There are no magic exercises I'm afraid, but I will say, only practice what you intend on using.... so like z4tweeny said.... make your own
#6
When I practice "technical" exercises, it's usually the major or minor scale, on 3 note per string patterns, starting on the consecutive note on the low E string once the 3 notes are done on the high E string.

However most of my "practice" is just completed through the process of learning, writing and playing songs. For example if a cover band wants me to learn x song, I'll listen to it, arrange it best I can for one guitar, and learn the solo (if it's a memorable one). That's the stuff I find really enjoyable, and leaves me with things I can play for the rest of my life.
And no, Guitar Hero will not help. Even on expert. Really.
Soundcloud
#7
Okay so it looks like most of you don't really practice but mostly play?

@The Vickshow:
I'll give it a look!

@tehREALcaptain
that r some good ideas, I'll be sure to check out the classical pieces!
#8
I tend to practice through applying the knowledge.

Like I play excersises to a metronome a hell of a lot less than I do to a backing track, or to a song.

I'm a big follower of Dave Weiner's, so I've adapted his mentality that you need to practice in a musical context, so that when you apply what you've learnt it'll be musical.
#10
Practice songs man. Play what is fun to you and learn it accurately. Improvement takes time. Just keep playing and enjoying it and that's one of the best things you can do
I hate my sig
#11
Might want to check out the technique forum, huge sticky with lots of exercises within.

I practice hitting chord tones over chords, grooving and sightreading.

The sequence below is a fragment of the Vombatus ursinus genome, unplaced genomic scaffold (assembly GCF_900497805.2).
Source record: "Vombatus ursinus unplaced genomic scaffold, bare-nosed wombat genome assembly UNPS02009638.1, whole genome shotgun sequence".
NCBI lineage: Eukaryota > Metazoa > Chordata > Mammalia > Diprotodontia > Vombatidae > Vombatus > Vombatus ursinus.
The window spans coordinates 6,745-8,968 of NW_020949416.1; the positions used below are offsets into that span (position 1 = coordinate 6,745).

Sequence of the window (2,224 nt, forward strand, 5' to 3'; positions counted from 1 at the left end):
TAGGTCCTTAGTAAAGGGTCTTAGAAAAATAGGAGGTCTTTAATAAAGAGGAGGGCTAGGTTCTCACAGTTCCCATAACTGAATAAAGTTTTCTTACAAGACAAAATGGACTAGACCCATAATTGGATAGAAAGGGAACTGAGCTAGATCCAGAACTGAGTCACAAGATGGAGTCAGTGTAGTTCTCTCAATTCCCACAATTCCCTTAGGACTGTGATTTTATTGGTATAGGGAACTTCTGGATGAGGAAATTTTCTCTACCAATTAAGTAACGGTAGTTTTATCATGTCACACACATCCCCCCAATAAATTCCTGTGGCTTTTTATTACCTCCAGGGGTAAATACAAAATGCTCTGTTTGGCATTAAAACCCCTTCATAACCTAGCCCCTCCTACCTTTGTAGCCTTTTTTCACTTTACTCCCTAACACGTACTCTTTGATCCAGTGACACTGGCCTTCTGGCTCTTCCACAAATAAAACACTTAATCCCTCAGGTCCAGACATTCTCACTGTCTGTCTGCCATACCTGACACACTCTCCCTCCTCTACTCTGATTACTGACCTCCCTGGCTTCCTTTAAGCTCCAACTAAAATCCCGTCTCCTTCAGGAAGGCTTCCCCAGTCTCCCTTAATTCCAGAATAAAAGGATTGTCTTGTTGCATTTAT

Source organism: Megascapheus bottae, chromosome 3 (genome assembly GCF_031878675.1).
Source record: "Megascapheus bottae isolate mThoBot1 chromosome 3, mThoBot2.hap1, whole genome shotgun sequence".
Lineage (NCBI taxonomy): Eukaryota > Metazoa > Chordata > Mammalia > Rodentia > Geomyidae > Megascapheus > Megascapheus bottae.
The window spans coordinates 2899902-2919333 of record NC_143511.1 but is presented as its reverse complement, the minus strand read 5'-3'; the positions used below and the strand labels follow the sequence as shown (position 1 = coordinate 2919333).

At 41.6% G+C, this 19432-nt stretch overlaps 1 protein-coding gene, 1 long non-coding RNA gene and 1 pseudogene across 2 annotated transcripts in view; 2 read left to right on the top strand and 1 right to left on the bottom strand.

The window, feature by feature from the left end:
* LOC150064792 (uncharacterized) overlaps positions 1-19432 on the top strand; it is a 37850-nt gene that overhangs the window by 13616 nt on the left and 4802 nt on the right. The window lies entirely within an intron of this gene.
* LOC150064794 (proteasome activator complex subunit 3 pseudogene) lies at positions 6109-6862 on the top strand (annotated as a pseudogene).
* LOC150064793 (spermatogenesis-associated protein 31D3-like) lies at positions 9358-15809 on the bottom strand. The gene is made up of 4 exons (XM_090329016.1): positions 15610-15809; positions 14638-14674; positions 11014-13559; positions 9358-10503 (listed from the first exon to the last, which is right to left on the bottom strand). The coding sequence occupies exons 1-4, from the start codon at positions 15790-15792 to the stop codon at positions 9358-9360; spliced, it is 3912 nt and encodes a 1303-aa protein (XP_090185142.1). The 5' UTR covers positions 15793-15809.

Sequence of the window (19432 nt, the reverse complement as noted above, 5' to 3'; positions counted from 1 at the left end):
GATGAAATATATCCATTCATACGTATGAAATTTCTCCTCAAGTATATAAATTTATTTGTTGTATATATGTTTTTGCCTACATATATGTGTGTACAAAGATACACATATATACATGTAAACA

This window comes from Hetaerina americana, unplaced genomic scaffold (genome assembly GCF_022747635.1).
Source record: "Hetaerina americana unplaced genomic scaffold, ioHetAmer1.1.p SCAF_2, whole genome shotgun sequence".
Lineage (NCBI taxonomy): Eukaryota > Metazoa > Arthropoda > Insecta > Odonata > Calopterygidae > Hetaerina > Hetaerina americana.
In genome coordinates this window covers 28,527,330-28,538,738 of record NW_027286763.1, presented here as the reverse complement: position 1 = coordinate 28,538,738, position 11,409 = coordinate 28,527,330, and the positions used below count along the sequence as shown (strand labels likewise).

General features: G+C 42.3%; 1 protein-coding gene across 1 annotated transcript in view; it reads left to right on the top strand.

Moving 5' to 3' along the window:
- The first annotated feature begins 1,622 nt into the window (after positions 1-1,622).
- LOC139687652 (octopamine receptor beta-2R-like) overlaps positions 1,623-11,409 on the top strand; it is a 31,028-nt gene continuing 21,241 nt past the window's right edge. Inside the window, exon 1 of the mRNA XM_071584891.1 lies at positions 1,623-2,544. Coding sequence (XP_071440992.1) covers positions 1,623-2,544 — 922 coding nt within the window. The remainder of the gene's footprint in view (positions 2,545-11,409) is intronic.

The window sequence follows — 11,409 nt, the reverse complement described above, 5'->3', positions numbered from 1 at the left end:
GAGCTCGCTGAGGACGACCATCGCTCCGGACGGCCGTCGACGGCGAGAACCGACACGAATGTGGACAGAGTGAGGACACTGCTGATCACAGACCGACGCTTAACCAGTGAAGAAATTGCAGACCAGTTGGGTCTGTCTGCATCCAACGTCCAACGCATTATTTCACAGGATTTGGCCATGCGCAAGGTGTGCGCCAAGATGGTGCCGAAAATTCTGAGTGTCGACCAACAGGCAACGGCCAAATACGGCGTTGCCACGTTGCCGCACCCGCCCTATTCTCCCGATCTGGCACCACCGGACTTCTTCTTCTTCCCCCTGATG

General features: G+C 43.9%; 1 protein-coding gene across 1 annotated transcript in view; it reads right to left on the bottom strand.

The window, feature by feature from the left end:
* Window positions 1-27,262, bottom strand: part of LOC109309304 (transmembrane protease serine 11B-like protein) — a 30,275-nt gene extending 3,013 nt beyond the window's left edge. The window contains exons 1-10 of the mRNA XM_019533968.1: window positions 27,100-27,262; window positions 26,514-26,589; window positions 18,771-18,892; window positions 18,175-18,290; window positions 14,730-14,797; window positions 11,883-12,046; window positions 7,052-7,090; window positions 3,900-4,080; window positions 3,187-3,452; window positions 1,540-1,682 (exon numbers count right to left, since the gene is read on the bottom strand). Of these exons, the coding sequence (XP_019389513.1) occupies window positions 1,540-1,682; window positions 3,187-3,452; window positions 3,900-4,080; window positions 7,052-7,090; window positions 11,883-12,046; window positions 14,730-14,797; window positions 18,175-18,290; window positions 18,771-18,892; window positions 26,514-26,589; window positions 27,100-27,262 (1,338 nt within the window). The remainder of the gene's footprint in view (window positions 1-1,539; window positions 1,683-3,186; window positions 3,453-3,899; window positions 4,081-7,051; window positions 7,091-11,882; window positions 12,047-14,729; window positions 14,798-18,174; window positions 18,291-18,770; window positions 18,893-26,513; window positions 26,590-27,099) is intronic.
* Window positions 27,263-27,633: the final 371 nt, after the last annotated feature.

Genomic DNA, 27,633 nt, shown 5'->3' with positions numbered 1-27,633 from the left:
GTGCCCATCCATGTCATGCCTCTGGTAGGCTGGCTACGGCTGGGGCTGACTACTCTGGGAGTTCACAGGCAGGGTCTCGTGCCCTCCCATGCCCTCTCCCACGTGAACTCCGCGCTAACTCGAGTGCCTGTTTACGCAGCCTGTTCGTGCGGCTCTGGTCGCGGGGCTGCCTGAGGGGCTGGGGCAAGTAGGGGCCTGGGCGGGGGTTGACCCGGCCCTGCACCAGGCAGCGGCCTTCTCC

What you "really" need to practice depends on your circumstances and aims.
#12
Quote by Freepower
Might want to check out the technique forum, huge sticky with lots of exercises within.

I practice hitting chord tones over chords, grooving and sightreading.

What you "really" need to practice depends on your circumstances and aims.


Hey Freepower!
Some examples on how you practice hitting chord tones would be great! I'm looking to learn the same thing
#13
I stretch out my fingers by doing some chromatic runs up and down the neck and across the fretboard.

then I practice a few songs my band plays.

afterward I try to write a song using a random scale.... pretty much I run my fingers through a scale and then decide if I feel like using that one.

next I play through a few more songs.

after that I try to learn a few new riffs/ licks or a new song

and I finish by playing one of my band's 'set-enders' (basically a song that we always nail and feel like total rockstars when we play them live.)
Quote by Dirk Gently
Some pieces are only meant to be played by people with six fingers on their fretting hand. Sorry.
#14
Hey Freepower!
Some examples on how you practice hitting chord tones would be great! I'm looking to learn the same thing


Well, best way to start is take two chords like E and Am, and start by just jamming over them but making sure you always hit the root of the chord on the first beat. Then start hitting the 3rd, then the 5th.

Then you might want to start trying to hit the chord tones on beats 1 and 3 as well as just beat one.

From there on you can just add more chords or try to travel the fretboard more.